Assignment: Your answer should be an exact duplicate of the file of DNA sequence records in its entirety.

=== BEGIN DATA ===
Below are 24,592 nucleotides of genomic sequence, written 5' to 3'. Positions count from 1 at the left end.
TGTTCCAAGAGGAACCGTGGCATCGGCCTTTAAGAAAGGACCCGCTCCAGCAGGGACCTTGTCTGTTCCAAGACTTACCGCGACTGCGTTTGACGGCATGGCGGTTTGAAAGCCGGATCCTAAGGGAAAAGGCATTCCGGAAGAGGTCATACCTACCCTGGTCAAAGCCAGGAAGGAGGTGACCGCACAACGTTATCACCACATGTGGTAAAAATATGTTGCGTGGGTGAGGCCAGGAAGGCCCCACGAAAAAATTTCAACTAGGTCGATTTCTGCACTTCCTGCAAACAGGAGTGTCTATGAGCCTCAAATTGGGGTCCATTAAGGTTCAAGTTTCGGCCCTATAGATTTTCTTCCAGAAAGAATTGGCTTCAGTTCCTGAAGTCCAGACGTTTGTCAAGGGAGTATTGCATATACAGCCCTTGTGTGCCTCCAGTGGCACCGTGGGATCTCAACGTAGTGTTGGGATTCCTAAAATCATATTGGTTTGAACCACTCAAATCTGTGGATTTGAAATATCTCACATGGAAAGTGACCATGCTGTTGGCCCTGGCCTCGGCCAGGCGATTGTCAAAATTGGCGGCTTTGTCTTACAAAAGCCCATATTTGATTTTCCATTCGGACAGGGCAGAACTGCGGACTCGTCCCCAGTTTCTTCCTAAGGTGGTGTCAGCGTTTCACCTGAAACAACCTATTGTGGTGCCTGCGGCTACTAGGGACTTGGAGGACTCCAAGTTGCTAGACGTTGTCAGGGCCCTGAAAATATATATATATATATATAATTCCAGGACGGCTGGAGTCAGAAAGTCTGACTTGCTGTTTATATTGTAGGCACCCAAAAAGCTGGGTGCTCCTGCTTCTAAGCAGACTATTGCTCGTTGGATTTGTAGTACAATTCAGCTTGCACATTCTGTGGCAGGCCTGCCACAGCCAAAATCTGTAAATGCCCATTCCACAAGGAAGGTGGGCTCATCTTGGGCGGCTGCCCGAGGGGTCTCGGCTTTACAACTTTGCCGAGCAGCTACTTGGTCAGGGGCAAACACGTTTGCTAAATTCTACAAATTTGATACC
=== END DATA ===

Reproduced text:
Below are 24,592 nucleotides of genomic sequence, written 5' to 3'. Positions count from 1 at the left end.
TGTTCCAAGAGGAACCGTGGCATCGGCCTTTAAGAAAGGACCCGCTCCAGCAGGGACCTTGTCTGTTCCAAGACTTACCGCGACTGCGTTTGACGGCATGGCGGTTTGAAAGCCGGATCCTAAGGGAAAAGGCATTCCGGAAGAGGTCATACCTACCCTGGTCAAAGCCAGGAAGGAGGTGACCGCACAACGTTATCACCACATGTGGTAAAAATATGTTGCGTGGGTGAGGCCAGGAAGGCCCCACGAAAAAATTTCAACTAGGTCGATTTCTGCACTTCCTGCAAACAGGAGTGTCTATGAGCCTCAAATTGGGGTCCATTAAGGTTCAAGTTTCGGCCCTATAGATTTTCTTCCAGAAAGAATTGGCTTCAGTTCCTGAAGTCCAGACGTTTGTCAAGGGAGTATTGCATATACAGCCCTTGTGTGCCTCCAGTGGCACCGTGGGATCTCAACGTAGTGTTGGGATTCCTAAAATCATATTGGTTTGAACCACTCAAATCTGTGGATTTGAAATATCTCACATGGAAAGTGACCATGCTGTTGGCCCTGGCCTCGGCCAGGCGATTGTCAAAATTGGCGGCTTTGTCTTACAAAAGCCCATATTTGATTTTCCATTCGGACAGGGCAGAACTGCGGACTCGTCCCCAGTTTCTTCCTAAGGTGGTGTCAGCGTTTCACCTGAAACAACCTATTGTGGTGCCTGCGGCTACTAGGGACTTGGAGGACTCCAAGTTGCTAGACGTTGTCAGGGCCCTGAAAATATATATATATATATATAATTCCAGGACGGCTGGAGTCAGAAAGTCTGACTTGCTGTTTATATTGTAGGCACCCAAAAAGCTGGGTGCTCCTGCTTCTAAGCAGACTATTGCTCGTTGGATTTGTAGTACAATTCAGCTTGCACATTCTGTGGCAGGCCTGCCACAGCCAAAATCTGTAAATGCCCATTCCACAAGGAAGGTGGGCTCATCTTGGGCGGCTGCCCGAGGGGTCTCGGCTTTACAACTTTGCCGAGCAGCTACTTGGTCAGGGGCAAACACGTTTGCTAAATTCTACAAATTTGATACC